Warren’s lawyer withdrew from his case last month, and he has been trying to find a new bankruptcy lawyer, but then Warren was hospitalized with what was thought to be kidney stones, but which has now been discovered to be advanced prostate cancer, which is spreading throughout his body. There was a hearing held this past Tuesday, June 12, 2012, on Trustee Christy Brandon’s motion to have Warren removed from his home. Warren had been flown to the VA Hospital in Helena, Montana last week and was still hospitalized on the 12th and could not attend the hearing. From his hospital bed, Warren sent in a pro se motion for a continuance, telling the court that he was hospitalized and could not attend the hearing. He asked the court to continue the hearing until after he was discharged from the hospital. Warren also informed the court that his friend Roxsanna Ryan (whom Warren gave power of attorney) had scheduled an appointment for him with a psychologist so a competency exam could be done, and that he intended to challenge the validity of the stipulation based on his a lack of capacity to understand what he was agreeing to.
But despite the well established fact that Mr. Bodeker was in the hospital, the trustee, Christy Brandon, opposed the motion to continue the hearing. And even after knowing that Warren Bodeker was in the hospital and that he was set to undergo a competency examination which could show that he lacked the capacity to enter into the stipulation, U.S. Bankruptcy Judge, the Honorable Ralph B. Kirscher, denied Warren’s motion to continue the hearing and granted the Trustee’s motion for an order for Warren to vacate the property. The trustee, Christy Brandon, then emailed Warren to tell him that she would be there at the home on Monday, June 18, 2012, accompanied by a Sheriff’s deputy, to kick him out of his home and have the locks changed.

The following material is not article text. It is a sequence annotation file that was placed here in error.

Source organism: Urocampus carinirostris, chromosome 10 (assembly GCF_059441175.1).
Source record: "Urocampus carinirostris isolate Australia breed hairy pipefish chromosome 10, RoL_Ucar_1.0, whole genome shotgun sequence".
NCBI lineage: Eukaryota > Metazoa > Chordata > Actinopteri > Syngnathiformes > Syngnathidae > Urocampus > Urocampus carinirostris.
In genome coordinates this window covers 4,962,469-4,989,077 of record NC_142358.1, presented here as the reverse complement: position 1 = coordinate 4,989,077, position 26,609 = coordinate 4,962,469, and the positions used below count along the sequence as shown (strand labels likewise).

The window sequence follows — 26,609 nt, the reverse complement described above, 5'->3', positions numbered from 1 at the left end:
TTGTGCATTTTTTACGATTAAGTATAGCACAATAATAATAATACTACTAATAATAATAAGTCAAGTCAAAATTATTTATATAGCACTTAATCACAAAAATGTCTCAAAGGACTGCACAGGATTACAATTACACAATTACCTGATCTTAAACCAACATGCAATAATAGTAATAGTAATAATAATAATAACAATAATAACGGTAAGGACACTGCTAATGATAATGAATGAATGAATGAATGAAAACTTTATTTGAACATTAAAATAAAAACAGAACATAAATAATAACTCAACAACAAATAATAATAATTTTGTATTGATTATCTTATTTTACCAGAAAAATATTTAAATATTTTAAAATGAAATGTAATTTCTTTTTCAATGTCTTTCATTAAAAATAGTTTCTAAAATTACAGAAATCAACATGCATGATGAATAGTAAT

This man risked his life in a daring combat jump from the low altitude of 500 feet (so low that reserve parachutes are useless, and a chute malfunction meant death) to rescue 2,000 innocent men, women, and children who faced certain death if he and his Airborne brothers had not made that jump that morning, February 23, 1945 (after the rescue, the Japanese returned to the area and massacred 1,500 local Filipino civilians, killing men, women, and children). And this is how the U.S. government thanks this man for his service?
We will post more details on this disgraceful travesty as they become known, but what is most important right now is that we have a duty to help this WWII hero in his time of need. Warren Bodeker needs:
1. LEGAL HELP. First of all, he needs a competent, tenacious bankruptcy lawyer to assist him in challenging the stipulation which waived his homestead exemption, and challenging the forced sale of his home and land. We are calling on any and all bankruptcy lawyers across the United States to step up and help this man. If you are an attorney who can help, please email us at: firstname.lastname@example.org and put “LAWYER” and “WWII vet” in the subject line. As noted above, Warren has an appointment scheduled with a psychologist who will conduct an assessment of his mental capacity to understand complex legal issues and his capacity and competency to enter into the stipulation which waived his homestead right. But he will need a real fighter of a bankruptcy lawyer who is willing to help him challenge the validity of that stipulation once the evaluation is done.
2. FINANCIAL HELP. Warren will need assistance to pay for that lawyer. There is a legal defense fund set up for him by close friends in Plains who are helping him (a truly wonderful family, Dan and Roxsanna Ryan, has stepped up to help him, including offering him a room in their home once he is kicked out of his home). They have set up a paypal account for him and a legal defense bank account. If you would like to donate directly to that legal defense fund, click here.
- Memorial honors airborne soldiers (buffalonews.com)
- Fort Bragg paratroopers participate in the 68th anniversary of D-Day in Normandy, France (pumabydesign001.com)
- WWII Veteran Talks About His First Taste of Combat (wkrg.com)
- No Rest for the Dead or the Eldery (loopyloo305.com)